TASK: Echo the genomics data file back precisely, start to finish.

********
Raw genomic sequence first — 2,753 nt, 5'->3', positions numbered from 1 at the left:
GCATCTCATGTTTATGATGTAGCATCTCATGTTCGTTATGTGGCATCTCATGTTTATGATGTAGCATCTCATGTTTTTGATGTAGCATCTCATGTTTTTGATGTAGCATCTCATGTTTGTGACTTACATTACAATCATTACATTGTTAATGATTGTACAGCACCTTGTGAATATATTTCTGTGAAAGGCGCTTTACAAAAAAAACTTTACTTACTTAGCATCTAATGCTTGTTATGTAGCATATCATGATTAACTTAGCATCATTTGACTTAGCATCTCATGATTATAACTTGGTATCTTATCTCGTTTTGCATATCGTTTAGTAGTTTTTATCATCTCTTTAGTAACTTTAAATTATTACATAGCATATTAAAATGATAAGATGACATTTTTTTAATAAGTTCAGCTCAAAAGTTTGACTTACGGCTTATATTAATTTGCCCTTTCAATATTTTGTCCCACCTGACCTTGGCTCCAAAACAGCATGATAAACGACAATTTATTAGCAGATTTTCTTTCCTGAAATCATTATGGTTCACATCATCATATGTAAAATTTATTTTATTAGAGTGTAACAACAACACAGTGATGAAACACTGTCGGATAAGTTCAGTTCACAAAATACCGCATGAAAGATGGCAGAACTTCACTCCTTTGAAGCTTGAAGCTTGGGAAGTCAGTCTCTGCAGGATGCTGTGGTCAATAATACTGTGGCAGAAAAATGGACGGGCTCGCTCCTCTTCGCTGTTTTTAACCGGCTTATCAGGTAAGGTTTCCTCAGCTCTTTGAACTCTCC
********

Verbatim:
Raw genomic sequence first — 2,753 nt, 5'->3', positions numbered from 1 at the left:
GCATCTCATGTTTATGATGTAGCATCTCATGTTCGTTATGTGGCATCTCATGTTTATGATGTAGCATCTCATGTTTTTGATGTAGCATCTCATGTTTTTGATGTAGCATCTCATGTTTGTGACTTACATTACAATCATTACATTGTTAATGATTGTACAGCACCTTGTGAATATATTTCTGTGAAAGGCGCTTTACAAAAAAAACTTTACTTACTTAGCATCTAATGCTTGTTATGTAGCATATCATGATTAACTTAGCATCATTTGACTTAGCATCTCATGATTATAACTTGGTATCTTATCTCGTTTTGCATATCGTTTAGTAGTTTTTATCATCTCTTTAGTAACTTTAAATTATTACATAGCATATTAAAATGATAAGATGACATTTTTTTAATAAGTTCAGCTCAAAAGTTTGACTTACGGCTTATATTAATTTGCCCTTTCAATATTTTGTCCCACCTGACCTTGGCTCCAAAACAGCATGATAAACGACAATTTATTAGCAGATTTTCTTTCCTGAAATCATTATGGTTCACATCATCATATGTAAAATTTATTTTATTAGAGTGTAACAACAACACAGTGATGAAACACTGTCGGATAAGTTCAGTTCACAAAATACCGCATGAAAGATGGCAGAACTTCACTCCTTTGAAGCTTGAAGCTTGGGAAGTCAGTCTCTGCAGGATGCTGTGGTCAATAATACTGTGGCAGAAAAATGGACGGGCTCGCTCCTCTTCGCTGTTTTTAACCGGCTTATCAGGTAAGGTTTCCTCAGCTCTTTGAACTCTCC